Mario Segale rented a warehouse to the then budding videogame company, Nintendo as they were working on a videogame called "Donkey Kong". Unfortunately, the starting up company was behind on its rent which awarded a visit from Segale.
After a promise from Nintendo's president that the rent would be paid, Segale simply left. Legend has it that this encounter gave the developers an idea to rename the character "Jumpman" as "Mario" and the rest is history.
Mario's name used to be "Jumpman"
Mario's first appearance in a video game was in 1981's Donkey Kong. We now know of Donkey Kong as a star of his own games, but in the original Donkey Kong game, Donkey Kong was the villain who kidnapped a damsel in distress. Mario, whose name was "Jumpman" back then, had to rescue the damsel by jumping over barrels that Donkey Kong would throw at him.
Back then, not only did Mario have a different name, but a different job as well. "Jumpman" was originally supposed to be a carpenter. Also, Mario's signature cap and mustache were added in because it made him easier to draw. The original Donkey Kong didn't have very good graphics, and it was easier for Mario (Jumpman) to have a hat and a mustache than have hair and a mouth.
Mario is actually about to die on the cover of the original Super Mario Bros
As you can plainly see, our favorite Italian plumber is about to hit that stone wall and fall to his doom in one of Bowser's lava pits! Oh Nintendo, you so crazy.
Nintendo wanted Mario to ride Yoshi since the NES. It took 6 years for technology to make the concept possible
Mario creator Shigeru Miyamoto had wanted Mario to ride a dinosaur since just after the completion of the very first Super Mario Bros. game, but it took 6 years due to technology limits.
If you're a Mario fan, you probably know Yoshi's first appearance was in Super Mario World, the first Mario game for the Super Nintendo. Unbeknownst to most, though, Yoshi had been around for several years already.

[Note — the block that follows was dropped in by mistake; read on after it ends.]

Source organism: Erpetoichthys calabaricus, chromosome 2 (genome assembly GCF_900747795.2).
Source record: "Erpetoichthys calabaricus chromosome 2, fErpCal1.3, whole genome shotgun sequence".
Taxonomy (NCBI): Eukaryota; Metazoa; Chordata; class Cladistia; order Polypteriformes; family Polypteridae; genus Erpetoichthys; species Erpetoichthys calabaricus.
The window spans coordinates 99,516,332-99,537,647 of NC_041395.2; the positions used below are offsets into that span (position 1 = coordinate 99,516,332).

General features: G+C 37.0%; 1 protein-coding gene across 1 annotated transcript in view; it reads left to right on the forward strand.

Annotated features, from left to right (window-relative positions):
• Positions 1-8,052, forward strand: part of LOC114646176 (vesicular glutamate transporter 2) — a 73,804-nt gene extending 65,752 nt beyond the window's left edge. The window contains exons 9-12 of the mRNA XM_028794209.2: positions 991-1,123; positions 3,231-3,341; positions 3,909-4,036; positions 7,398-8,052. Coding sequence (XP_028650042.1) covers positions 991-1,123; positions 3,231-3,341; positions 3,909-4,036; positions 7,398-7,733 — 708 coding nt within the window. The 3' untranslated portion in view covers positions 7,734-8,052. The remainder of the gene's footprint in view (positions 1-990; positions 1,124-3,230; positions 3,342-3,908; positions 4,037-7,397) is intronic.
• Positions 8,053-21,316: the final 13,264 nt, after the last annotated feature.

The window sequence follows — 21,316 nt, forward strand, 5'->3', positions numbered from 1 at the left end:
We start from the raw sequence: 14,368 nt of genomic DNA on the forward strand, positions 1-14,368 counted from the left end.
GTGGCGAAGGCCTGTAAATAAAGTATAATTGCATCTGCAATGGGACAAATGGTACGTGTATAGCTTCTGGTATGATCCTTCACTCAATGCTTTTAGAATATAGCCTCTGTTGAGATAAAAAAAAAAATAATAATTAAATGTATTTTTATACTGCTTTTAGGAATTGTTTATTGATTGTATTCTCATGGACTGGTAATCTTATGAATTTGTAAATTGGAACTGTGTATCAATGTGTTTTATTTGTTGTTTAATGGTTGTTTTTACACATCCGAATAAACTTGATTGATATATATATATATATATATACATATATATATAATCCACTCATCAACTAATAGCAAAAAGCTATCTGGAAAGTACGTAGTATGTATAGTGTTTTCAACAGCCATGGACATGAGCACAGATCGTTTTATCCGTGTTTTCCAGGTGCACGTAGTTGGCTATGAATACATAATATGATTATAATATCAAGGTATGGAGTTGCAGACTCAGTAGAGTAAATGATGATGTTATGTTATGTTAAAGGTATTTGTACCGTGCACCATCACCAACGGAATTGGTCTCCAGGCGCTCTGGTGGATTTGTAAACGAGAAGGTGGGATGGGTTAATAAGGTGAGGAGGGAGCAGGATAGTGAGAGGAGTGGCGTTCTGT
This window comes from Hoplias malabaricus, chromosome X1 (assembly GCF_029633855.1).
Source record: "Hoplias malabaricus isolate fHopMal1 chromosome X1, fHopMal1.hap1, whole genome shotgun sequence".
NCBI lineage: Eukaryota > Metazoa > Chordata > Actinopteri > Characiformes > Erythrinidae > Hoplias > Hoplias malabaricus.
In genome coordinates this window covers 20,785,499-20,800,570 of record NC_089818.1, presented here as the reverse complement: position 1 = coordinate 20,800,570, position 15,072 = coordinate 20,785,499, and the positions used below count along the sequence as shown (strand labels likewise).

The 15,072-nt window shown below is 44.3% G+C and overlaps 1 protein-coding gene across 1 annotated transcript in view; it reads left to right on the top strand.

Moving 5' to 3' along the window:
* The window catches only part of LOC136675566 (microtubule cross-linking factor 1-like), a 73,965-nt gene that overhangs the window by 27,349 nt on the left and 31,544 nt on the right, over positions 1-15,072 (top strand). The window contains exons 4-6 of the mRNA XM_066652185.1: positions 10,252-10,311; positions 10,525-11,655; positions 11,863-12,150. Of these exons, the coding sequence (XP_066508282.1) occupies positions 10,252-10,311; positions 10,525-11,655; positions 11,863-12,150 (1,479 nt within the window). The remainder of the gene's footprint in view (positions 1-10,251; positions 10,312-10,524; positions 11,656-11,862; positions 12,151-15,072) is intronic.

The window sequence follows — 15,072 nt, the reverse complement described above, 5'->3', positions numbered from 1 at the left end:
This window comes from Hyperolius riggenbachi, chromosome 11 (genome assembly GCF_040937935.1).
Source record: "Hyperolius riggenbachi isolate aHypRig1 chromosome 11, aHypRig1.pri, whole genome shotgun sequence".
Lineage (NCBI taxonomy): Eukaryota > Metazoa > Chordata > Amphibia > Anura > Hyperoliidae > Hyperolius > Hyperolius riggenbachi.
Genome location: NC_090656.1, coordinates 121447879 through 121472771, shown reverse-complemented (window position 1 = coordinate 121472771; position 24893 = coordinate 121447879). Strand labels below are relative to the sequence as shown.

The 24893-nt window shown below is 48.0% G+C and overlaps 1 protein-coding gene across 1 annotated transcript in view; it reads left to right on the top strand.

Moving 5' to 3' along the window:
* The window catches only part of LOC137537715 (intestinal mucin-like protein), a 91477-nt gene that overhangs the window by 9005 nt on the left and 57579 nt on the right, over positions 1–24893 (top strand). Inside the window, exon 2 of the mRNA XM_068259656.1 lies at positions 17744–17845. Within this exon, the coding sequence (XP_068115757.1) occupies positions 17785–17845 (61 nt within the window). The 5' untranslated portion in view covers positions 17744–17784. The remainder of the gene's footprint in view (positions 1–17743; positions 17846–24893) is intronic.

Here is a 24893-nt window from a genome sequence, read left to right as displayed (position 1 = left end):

Just after the first game came out in 1985, Miyamoto had wanted Mario to ride a dinosaur in a following game, but as he explained, the technology to have a player be able to activate and hop onto a totally different control scheme just wasn't there.
The NES wasn't really powerful enough. But Yoshi finally came around in 1990 (1991 in the US). To date he is one of the more popular Mario characters, and along with Wario and Donkey Kong, has had his own successful franchise.
PETA is targeting Nintendo's most popular character, Mario, for skinning animals
A tanooki is a japanese animal that is a mix between a dog and a raccoon. It's also one of Mario's fans favourite power ups. It allows Mario to both fly and turn into stone.
PETA thinks Mario must have skinned it for animal fur, and is now targeting Nintendo's superhero for animal skinning.
Even though no racoons were harmed in the making of Super Mario Brothers 3, PETA believes that Mario is sending the wrong message by saying it's OK to wear animal fur.
In the original Super Mario game, the clouds look exactly the same as the bushes except for the color.
Mario Party 8 was immediately recalled from store shelves in the UK for containing the word "spastic"
Upon the game's debut for Wii on July 13th, 2007, Nintendo issued a recall of all copies of the game due to a "production error". As it turns out, this error meant that the wrong version of the game was released, with the word "spastic" as a part of its script. At one point in the gameplay, the blue wizard named Kamek recites this spell: "Magikoopa magic! Turn the train spastic! Make this ticket tragic!"
We here in the U.S. rarely interpret this word in a pejorative sense; we typically associate the words "spaz" or "spazzing out" with instances of over-excitement or hyperactivity. However, in England spastic is considered to be a highly offensive way to refer to the disabled. The derogatory term was soon replaced with the word "erratic", and the 8th iteration of the Mario Party series made its way back to British retailers on August 3rd.